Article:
Preface

— May

This is May’s first “fashion issue.” The genre of the “fashion issue” in art magazines started in the 1980s with Ingrid Sischy as the editor-in-chief of Artforum. Sischy had a major impact by bringing entertainment and pop culture, ie fashion, to the magazine, after a long period dedicated to conceptual art and theory. Since then fashion has become an important point of reflection, intermingling with the art world and its publishing industry.

The 2000s were marked by the collapse of the fashion industry and art world into each other. Fashion brands started to engage in cross-collaborations with artists in a more ambitious manner. Independent fashion houses eventually were absorbed by luxury groups— this has been the case for Margiela, Helmut Lang—or disappeared. This was maybe seen as the end of the utopia of the bohemia seen as an existential experience. But more recently, a new rhetoric appeared in fashion, relayed by the press, with the terms of “crisis”, “burn out” or “accelerationism” due to the continuous fashion shows, openings, launches and the impact of social media like Instagram and its instant visual communication. It seems that the fashion world, or the fashion industry, is currently going through an existential crisis after the general feeling of burnout of the fashion designers, confronted to the accelerationism of the multi national luxury groups. Both fashion and art’s modes of production are increasingly shaped by these groups (such as Kering, or LVMH, more and more visible in Paris). In reaction, young independent fashion labels are proposing a more political, sharper, post gender and experimental vision of fashion like in New York with Gogo Graham or Women’s History Museum which are exploring new frames of fashion (online, in art spaces, etc.).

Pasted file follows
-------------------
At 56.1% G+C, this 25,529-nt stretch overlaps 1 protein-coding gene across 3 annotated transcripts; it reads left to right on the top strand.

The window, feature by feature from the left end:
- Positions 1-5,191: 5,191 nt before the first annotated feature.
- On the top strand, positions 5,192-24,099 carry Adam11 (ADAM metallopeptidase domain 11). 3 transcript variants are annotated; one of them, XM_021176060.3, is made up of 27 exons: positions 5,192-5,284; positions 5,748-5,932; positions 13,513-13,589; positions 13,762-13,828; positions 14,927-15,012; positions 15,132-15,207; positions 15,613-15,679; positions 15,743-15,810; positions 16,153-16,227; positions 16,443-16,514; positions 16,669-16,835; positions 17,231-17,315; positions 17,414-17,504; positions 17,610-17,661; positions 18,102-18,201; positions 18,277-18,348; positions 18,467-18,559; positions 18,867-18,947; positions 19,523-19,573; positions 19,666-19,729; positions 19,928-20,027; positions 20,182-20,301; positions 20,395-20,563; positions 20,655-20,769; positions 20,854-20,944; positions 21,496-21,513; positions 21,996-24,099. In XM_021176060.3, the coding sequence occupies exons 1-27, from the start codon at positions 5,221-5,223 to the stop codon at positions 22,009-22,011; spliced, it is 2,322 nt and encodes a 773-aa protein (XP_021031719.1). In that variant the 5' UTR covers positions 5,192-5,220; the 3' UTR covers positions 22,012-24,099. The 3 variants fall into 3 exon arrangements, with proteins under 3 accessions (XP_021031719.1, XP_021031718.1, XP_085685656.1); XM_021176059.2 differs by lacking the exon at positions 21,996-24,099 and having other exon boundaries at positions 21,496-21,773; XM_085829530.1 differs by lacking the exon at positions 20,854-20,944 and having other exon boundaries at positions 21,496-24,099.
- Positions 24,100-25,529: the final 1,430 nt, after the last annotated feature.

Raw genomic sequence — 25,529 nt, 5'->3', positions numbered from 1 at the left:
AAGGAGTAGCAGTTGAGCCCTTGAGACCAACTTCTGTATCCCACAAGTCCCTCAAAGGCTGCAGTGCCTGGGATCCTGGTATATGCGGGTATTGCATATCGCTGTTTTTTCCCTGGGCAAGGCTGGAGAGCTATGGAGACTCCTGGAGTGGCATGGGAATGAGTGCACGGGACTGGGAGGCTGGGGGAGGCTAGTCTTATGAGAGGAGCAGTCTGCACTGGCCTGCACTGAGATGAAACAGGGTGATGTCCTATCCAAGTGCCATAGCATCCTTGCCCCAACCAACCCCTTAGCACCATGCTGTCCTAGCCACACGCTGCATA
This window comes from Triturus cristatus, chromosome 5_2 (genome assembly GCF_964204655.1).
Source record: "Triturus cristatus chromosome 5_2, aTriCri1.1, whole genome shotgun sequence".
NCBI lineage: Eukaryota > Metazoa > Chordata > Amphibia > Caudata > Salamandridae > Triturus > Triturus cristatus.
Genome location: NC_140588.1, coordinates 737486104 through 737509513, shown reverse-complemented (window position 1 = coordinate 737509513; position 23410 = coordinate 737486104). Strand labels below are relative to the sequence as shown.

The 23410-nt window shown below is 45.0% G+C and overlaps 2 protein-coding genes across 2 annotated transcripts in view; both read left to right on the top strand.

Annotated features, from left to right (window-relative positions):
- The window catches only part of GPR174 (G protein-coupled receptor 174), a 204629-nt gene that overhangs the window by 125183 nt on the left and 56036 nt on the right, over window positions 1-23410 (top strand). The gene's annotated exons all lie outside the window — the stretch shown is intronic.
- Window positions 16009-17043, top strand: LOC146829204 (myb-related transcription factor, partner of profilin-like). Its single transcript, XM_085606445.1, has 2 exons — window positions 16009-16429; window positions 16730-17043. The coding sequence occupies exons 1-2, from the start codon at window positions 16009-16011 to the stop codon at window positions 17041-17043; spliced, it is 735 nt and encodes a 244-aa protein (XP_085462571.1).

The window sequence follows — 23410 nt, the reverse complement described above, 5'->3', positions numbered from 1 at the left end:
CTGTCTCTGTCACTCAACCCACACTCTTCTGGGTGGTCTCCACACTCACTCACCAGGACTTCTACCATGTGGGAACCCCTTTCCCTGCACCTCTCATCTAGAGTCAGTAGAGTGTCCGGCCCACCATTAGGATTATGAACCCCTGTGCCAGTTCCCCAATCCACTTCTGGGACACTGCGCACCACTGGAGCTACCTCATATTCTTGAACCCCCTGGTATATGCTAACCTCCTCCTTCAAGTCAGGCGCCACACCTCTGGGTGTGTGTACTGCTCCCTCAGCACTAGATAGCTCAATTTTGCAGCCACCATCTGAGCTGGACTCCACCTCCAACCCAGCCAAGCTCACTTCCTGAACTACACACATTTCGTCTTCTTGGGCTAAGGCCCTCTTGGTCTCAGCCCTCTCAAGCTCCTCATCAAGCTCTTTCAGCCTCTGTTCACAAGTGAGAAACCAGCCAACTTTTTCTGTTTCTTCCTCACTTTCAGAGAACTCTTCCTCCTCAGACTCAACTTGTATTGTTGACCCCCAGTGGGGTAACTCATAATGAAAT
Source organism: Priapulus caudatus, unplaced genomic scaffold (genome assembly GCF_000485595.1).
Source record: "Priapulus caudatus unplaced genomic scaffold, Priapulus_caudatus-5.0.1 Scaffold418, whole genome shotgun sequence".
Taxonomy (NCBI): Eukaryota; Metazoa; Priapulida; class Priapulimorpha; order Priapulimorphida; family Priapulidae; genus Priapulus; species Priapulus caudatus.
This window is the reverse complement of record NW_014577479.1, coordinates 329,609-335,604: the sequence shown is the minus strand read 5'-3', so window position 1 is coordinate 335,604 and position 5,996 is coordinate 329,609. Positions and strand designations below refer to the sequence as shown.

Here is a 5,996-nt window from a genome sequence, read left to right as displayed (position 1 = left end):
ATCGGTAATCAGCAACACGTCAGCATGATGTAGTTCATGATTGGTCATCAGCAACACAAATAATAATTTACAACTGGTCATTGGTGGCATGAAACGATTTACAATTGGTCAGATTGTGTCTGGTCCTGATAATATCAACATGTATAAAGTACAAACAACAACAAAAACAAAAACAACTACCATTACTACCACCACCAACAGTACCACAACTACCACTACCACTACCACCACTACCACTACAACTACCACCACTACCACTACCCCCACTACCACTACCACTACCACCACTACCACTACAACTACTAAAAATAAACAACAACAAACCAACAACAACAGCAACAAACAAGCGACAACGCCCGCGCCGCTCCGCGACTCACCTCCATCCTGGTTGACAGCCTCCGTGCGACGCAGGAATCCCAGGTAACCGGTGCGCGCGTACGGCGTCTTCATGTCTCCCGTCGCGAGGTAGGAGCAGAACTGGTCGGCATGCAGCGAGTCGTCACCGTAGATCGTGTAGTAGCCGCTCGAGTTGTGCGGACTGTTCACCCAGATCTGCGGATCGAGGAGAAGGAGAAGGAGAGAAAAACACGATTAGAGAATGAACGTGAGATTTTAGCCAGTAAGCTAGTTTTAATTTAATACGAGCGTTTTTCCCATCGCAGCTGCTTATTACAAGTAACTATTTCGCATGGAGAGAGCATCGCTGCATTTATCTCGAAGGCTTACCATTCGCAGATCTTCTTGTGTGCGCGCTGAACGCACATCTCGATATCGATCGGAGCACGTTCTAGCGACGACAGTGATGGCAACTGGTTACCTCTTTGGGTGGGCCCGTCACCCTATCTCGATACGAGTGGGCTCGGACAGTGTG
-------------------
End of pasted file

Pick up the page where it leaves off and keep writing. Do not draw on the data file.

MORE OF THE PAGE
For May publishing from Paris, fashion’s capital, it was only a matter of time before tackling these issue concerning the numerous major and recent shifts in fashion. One starting point of this issue is the article by Cathy Horyn [1] about how the dropping-out of Raf Simons at Dior evokes the impossibility of preserving a high-level of creativity in the current organization of fashion industry. To a certain extent, paradoxically, fashion is increasingly perceived as a field of research or reflection that needs to “work” its own archives and documentation in order to finally understand itself and initiate its own critical discourse. This issue aims to understand what would be the other channels, contents, discourses, economical models and new aesthetics of fashion, outside the models of the traditional high fashion. We are interested in how all this effects the art world, what kind of parallel conclusions, side effects, impacts it has and could have in a close future.

  1. [1] Cathy Horyn, “More More More Dior,” System, issue no. 6 (Autumn/Winter 2015).
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